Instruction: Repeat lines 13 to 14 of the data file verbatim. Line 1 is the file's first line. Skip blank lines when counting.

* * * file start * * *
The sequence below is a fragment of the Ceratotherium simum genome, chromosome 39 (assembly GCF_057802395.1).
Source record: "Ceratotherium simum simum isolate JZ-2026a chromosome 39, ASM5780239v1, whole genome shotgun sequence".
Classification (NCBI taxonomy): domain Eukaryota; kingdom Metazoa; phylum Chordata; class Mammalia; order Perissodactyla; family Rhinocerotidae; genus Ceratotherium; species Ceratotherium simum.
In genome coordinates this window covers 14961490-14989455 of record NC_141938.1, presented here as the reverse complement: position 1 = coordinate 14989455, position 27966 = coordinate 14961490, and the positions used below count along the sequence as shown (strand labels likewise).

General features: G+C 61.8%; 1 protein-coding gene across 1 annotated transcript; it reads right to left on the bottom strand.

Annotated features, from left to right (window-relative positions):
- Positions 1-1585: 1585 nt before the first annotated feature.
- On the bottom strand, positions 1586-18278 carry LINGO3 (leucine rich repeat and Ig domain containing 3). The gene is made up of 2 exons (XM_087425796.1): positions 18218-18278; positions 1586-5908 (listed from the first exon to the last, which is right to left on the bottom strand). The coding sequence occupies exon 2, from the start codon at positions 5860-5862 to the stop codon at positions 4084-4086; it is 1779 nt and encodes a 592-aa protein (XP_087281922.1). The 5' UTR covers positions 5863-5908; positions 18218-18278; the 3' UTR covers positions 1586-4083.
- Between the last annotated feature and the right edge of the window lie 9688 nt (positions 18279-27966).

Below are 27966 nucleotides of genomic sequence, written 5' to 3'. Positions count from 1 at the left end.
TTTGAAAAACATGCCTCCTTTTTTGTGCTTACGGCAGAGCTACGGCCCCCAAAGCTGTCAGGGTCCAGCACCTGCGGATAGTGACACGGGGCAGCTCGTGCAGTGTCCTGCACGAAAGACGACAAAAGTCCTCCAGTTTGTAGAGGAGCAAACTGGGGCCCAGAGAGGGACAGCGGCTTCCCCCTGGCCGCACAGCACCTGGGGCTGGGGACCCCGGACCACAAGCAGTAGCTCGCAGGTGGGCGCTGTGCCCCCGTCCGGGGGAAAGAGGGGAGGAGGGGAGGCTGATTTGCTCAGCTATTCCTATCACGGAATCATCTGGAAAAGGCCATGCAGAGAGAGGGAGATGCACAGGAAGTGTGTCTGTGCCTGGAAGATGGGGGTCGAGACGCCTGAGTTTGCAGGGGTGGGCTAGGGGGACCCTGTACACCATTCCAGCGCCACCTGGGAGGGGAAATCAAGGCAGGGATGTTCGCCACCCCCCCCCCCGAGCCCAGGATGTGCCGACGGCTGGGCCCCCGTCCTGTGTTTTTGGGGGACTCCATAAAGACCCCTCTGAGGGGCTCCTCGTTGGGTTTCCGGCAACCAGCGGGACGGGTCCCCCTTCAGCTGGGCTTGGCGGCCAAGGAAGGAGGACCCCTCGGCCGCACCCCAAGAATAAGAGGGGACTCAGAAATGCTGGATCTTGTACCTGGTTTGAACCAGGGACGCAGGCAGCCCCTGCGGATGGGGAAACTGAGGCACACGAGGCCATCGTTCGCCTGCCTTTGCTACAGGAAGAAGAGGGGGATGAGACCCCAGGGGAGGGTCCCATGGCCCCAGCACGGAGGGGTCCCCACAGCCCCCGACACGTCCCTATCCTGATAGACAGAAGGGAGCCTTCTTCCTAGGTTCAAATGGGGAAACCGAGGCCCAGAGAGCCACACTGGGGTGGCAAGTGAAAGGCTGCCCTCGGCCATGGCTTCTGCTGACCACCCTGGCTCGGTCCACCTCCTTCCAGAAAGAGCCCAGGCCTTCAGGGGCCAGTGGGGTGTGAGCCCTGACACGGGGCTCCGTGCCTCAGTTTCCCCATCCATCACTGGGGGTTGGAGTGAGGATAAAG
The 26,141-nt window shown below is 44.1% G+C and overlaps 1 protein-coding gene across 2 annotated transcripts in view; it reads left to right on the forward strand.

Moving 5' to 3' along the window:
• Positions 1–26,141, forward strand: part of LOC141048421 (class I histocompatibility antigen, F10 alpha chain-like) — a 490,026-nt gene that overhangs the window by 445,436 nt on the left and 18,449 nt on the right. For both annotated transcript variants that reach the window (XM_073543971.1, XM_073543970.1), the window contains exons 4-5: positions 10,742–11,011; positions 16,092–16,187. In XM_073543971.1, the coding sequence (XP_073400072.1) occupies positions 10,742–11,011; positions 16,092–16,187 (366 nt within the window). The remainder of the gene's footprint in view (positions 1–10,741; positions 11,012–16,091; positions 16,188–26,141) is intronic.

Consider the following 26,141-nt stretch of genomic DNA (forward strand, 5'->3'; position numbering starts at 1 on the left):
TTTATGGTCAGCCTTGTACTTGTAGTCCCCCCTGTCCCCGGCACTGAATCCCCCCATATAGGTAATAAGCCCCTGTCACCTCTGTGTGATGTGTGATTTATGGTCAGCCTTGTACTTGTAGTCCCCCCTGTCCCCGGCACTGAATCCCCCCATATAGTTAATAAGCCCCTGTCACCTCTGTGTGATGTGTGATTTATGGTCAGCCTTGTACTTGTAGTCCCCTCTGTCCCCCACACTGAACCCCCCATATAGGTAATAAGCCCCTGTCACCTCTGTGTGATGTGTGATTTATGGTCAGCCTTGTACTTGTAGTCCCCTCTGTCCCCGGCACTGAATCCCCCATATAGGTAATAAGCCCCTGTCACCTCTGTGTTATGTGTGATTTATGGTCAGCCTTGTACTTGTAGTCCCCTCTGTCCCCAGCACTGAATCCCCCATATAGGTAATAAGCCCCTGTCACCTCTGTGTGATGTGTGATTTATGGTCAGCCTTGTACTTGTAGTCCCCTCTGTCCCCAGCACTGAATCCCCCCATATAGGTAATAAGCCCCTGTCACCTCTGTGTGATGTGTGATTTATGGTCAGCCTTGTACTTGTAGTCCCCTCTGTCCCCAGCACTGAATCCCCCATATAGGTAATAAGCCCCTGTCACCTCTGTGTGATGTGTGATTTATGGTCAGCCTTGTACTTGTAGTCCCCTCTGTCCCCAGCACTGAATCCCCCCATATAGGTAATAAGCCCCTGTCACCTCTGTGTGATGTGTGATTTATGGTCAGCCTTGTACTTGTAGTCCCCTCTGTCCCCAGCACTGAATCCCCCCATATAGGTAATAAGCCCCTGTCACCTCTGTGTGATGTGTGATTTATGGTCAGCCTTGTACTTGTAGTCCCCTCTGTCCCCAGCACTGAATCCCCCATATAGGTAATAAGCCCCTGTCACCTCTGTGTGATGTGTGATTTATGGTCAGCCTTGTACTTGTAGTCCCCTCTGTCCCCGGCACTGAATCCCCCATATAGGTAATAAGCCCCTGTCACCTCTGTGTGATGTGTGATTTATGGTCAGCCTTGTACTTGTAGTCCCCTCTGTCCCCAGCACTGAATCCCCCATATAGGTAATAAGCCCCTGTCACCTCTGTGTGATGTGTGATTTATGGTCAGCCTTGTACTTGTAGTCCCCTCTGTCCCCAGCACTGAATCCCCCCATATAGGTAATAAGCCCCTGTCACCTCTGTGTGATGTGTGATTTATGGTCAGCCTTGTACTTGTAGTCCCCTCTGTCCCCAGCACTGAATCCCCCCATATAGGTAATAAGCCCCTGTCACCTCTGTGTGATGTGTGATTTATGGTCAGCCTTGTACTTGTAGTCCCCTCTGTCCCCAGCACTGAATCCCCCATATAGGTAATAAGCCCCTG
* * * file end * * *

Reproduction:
Moving 5' to 3' along the window:
• Positions 1–26,141, forward strand: part of LOC141048421 (class I histocompatibility antigen, F10 alpha chain-like) — a 490,026-nt gene that overhangs the window by 445,436 nt on the left and 18,449 nt on the right. For both annotated transcript variants that reach the window (XM_073543971.1, XM_073543970.1), the window contains exons 4-5: positions 10,742–11,011; positions 16,092–16,187. In XM_073543971.1, the coding sequence (XP_073400072.1) occupies positions 10,742–11,011; positions 16,092–16,187 (366 nt within the window). The remainder of the gene's footprint in view (positions 1–10,741; positions 11,012–16,091; positions 16,188–26,141) is intronic.